Top Animal Behavior Quotes

Browse top 22 famous quotes and sayings about Animal Behavior by most favorite authors.

Favorite Animal Behavior Quotes

1. "Why we should believe in wolf children seems somehow easier to understand than the ways we distinguish between what is human and what is animal behavior. In making such distinctions we run the risk of fooling ourselves completely. We assume that the animal is entirely comprehensible and, as Henry Beston has said, has taken form on a plane beneath the one we occupy. It seems to me that this is a sure way to miss the animal and to see, instead, only another reflection of our own ideas."
Author: Barry Lopez
2. "As we have likely recognized by now, no two snowflakes, trees, or animals are alike. No two people are the same, either. Everything has its own Inner Nature. Unlike other forms of life, though, people are easily led away from what's right for them, because people have Brain, and Brain can be fooled. Inner Nature, when relied on, cannot be fooled. But many people do not look at it or listen to it, and consequently do not understand themselves very much. Having little understanding of themselves, they have little respect for themselves, and are therefore easily influenced by others. But rather than be carried along by circumstances and manipulated by those who can see the weaknesses and behavior tendencies that we ignore, we can work with our own characteristics and be in control of our own lives. The Way of Self-Reliance starts with recognizing who we are, what we've got to work with, and what works best for us."
Author: Benjamin Hoff
3. "Humans — who enslave, castrate, experiment on, and fillet other animals — have had an understandable penchant for pretending animals do not feel pain. A sharp distinction between humans and 'animals' is essential if we are to bend them to our will, make them work for us, wear them, eat them — without any disquieting tinges of guilt or regret. It is unseemly of us, who often behave so unfeelingly toward other animals, to contend that only humans can suffer. The behavior of other animals renders such pretensions specious. They are just too much like us."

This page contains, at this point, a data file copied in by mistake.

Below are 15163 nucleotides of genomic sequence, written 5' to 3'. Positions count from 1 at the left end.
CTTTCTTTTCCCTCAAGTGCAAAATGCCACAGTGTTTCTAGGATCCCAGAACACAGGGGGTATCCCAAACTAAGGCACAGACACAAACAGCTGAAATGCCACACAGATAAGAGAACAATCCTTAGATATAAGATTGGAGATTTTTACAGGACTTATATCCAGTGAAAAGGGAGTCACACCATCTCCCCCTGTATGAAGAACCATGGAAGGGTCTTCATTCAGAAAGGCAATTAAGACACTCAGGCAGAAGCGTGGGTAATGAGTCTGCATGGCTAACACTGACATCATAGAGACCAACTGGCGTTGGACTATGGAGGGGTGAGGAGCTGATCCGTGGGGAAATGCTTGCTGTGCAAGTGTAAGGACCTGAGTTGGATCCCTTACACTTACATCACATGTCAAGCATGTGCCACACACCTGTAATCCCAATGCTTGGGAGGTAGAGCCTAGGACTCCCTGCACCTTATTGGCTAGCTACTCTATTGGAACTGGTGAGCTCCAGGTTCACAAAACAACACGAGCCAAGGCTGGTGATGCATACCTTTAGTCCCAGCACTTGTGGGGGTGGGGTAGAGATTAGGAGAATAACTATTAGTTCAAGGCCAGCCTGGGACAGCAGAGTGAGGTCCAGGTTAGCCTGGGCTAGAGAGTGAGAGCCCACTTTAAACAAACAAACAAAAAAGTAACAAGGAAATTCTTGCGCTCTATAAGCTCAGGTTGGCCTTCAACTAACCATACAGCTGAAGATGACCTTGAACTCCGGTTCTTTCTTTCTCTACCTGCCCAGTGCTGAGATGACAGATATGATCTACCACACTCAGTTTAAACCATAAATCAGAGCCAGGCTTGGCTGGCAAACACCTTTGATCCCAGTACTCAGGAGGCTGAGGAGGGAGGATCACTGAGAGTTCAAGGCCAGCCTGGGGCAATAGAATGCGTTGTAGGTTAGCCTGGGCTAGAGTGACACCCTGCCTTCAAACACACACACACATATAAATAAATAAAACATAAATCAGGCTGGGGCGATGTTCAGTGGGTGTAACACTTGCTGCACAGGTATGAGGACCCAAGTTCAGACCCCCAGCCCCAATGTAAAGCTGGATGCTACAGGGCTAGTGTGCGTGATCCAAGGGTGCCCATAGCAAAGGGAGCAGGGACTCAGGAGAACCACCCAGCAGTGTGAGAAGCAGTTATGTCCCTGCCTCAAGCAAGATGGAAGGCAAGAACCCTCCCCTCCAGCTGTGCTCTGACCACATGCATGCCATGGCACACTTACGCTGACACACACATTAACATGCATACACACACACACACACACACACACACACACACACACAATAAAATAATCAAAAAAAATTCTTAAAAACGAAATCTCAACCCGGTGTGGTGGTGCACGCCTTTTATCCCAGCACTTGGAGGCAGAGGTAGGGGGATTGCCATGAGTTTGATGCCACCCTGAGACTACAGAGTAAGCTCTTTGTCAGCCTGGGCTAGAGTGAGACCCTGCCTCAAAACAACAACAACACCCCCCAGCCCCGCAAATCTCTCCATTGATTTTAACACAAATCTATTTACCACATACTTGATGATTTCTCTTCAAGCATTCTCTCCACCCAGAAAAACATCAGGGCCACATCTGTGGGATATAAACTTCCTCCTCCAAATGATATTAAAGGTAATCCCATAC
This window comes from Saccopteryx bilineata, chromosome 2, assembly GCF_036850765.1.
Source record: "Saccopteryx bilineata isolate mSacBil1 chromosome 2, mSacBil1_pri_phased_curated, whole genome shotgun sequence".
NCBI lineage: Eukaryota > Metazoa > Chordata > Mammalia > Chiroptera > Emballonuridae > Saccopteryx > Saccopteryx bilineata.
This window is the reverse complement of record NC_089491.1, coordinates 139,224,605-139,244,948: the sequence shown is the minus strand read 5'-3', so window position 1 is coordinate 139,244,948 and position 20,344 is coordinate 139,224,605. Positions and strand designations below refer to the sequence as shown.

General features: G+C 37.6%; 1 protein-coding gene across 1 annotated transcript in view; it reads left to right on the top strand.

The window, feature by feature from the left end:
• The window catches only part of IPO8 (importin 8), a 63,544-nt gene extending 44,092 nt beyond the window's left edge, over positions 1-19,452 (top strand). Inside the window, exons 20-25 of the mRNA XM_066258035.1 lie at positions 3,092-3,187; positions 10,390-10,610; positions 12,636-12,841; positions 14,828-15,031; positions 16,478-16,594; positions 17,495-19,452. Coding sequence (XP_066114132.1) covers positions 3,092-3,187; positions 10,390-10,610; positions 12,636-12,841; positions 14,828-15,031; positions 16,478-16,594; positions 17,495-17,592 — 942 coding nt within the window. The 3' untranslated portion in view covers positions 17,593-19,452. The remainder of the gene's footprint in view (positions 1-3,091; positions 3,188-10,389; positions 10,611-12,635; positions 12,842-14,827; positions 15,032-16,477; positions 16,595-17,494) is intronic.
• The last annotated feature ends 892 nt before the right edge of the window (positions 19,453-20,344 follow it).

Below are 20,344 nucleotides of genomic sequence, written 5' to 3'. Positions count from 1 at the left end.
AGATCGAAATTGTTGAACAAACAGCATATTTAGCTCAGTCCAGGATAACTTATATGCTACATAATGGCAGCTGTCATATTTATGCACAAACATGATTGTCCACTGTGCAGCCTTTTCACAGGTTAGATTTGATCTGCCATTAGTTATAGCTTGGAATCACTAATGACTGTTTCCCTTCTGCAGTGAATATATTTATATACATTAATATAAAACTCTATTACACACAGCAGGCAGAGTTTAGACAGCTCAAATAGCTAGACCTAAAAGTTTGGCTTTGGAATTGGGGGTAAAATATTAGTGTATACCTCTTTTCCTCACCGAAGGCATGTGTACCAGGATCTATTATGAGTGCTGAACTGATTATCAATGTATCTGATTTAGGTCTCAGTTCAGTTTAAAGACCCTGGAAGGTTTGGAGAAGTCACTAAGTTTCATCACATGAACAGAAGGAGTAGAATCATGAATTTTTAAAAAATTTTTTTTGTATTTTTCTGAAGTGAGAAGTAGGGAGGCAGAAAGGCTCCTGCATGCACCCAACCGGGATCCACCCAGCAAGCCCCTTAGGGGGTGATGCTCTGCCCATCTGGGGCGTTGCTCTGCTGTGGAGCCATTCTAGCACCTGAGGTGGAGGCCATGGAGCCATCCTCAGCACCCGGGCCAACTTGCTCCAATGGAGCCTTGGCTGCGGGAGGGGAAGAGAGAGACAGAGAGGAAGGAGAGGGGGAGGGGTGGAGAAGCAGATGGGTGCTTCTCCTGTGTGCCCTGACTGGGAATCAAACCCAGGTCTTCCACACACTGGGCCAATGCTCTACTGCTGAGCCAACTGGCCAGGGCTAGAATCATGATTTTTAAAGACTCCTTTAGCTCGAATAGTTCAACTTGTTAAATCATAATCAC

Author: Carl Sagan
4. "Like the good ape he is, man is a social animal, characterized by cronyism, nepotism, corruption, and gossip. That's the intrinsic blueprint for our 'ethical behavior,'" he argued. "It's pure biology."
Author: Carlos Ruiz Zafón
5. "Primarily, shapeshifters of the animal variety remain true to animal kingdom rules in their sexual behaviors. I cant say Ive ever seen two male shack up, set up housekeeping, and make crème brûlée together in their nest of love."
Author: Dakota Cassidy
6. "Negativity is totally unnatural. It is a psychic pollutant, and there is a deep link between the poisoning and destruction of nature and the vast negativity that has accumulated in the collective human psyche. No other life-form on the planet knows negativity, only humans, just as no other life-form violates and poisons the Earth that sustains it. Have you ever seen an unhappy flower or a stressed oak tree? Have you some across a depressed dolphin, a frog that has a problem with self-esteem, a cat that cannot relax, or a bird that carries hatred and resentment? The only animals that may occasionally experience something akin to negativity or show signs of neurotic behavior are those that live in close contact with humans and so link into the humans mind and its insanity."
Author: Eckhart Tolle
7. "Some statements concern the conscious states of the animal, what he is to himself as an inner life; others concern his original and acquired ways of response, his behavior, what he is an outside observer."
Author: Edward Thorndike